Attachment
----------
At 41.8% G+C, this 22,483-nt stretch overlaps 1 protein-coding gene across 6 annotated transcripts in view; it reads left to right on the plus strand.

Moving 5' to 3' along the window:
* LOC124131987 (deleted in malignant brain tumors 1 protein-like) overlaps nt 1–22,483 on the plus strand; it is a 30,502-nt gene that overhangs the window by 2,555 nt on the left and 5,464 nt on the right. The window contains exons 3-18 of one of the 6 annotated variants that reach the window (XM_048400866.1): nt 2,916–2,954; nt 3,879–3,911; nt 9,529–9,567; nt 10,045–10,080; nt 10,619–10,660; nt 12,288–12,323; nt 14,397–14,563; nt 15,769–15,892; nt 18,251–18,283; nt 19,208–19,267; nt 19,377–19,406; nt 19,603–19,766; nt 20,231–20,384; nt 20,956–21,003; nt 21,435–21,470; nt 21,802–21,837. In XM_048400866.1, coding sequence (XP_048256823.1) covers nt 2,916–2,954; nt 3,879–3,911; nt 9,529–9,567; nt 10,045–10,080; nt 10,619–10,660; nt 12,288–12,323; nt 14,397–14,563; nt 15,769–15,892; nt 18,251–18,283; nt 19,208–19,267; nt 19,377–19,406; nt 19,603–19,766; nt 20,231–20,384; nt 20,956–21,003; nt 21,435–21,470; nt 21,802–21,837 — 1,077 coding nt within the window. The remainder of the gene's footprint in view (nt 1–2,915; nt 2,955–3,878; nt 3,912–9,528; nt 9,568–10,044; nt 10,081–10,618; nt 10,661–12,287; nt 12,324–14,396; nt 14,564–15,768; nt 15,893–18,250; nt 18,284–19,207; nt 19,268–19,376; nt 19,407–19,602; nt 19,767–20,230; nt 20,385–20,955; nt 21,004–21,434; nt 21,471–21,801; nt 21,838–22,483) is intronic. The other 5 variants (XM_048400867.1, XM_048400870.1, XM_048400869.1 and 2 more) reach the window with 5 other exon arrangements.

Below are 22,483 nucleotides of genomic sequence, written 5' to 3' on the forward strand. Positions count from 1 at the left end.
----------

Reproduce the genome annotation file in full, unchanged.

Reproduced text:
At 41.8% G+C, this 22,483-nt stretch overlaps 1 protein-coding gene across 6 annotated transcripts in view; it reads left to right on the plus strand.

Moving 5' to 3' along the window:
* LOC124131987 (deleted in malignant brain tumors 1 protein-like) overlaps nt 1–22,483 on the plus strand; it is a 30,502-nt gene that overhangs the window by 2,555 nt on the left and 5,464 nt on the right. The window contains exons 3-18 of one of the 6 annotated variants that reach the window (XM_048400866.1): nt 2,916–2,954; nt 3,879–3,911; nt 9,529–9,567; nt 10,045–10,080; nt 10,619–10,660; nt 12,288–12,323; nt 14,397–14,563; nt 15,769–15,892; nt 18,251–18,283; nt 19,208–19,267; nt 19,377–19,406; nt 19,603–19,766; nt 20,231–20,384; nt 20,956–21,003; nt 21,435–21,470; nt 21,802–21,837. In XM_048400866.1, coding sequence (XP_048256823.1) covers nt 2,916–2,954; nt 3,879–3,911; nt 9,529–9,567; nt 10,045–10,080; nt 10,619–10,660; nt 12,288–12,323; nt 14,397–14,563; nt 15,769–15,892; nt 18,251–18,283; nt 19,208–19,267; nt 19,377–19,406; nt 19,603–19,766; nt 20,231–20,384; nt 20,956–21,003; nt 21,435–21,470; nt 21,802–21,837 — 1,077 coding nt within the window. The remainder of the gene's footprint in view (nt 1–2,915; nt 2,955–3,878; nt 3,912–9,528; nt 9,568–10,044; nt 10,081–10,618; nt 10,661–12,287; nt 12,324–14,396; nt 14,564–15,768; nt 15,893–18,250; nt 18,284–19,207; nt 19,268–19,376; nt 19,407–19,602; nt 19,767–20,230; nt 20,385–20,955; nt 21,004–21,434; nt 21,471–21,801; nt 21,838–22,483) is intronic. The other 5 variants (XM_048400867.1, XM_048400870.1, XM_048400869.1 and 2 more) reach the window with 5 other exon arrangements.

Below are 22,483 nucleotides of genomic sequence, written 5' to 3' on the forward strand. Positions count from 1 at the left end.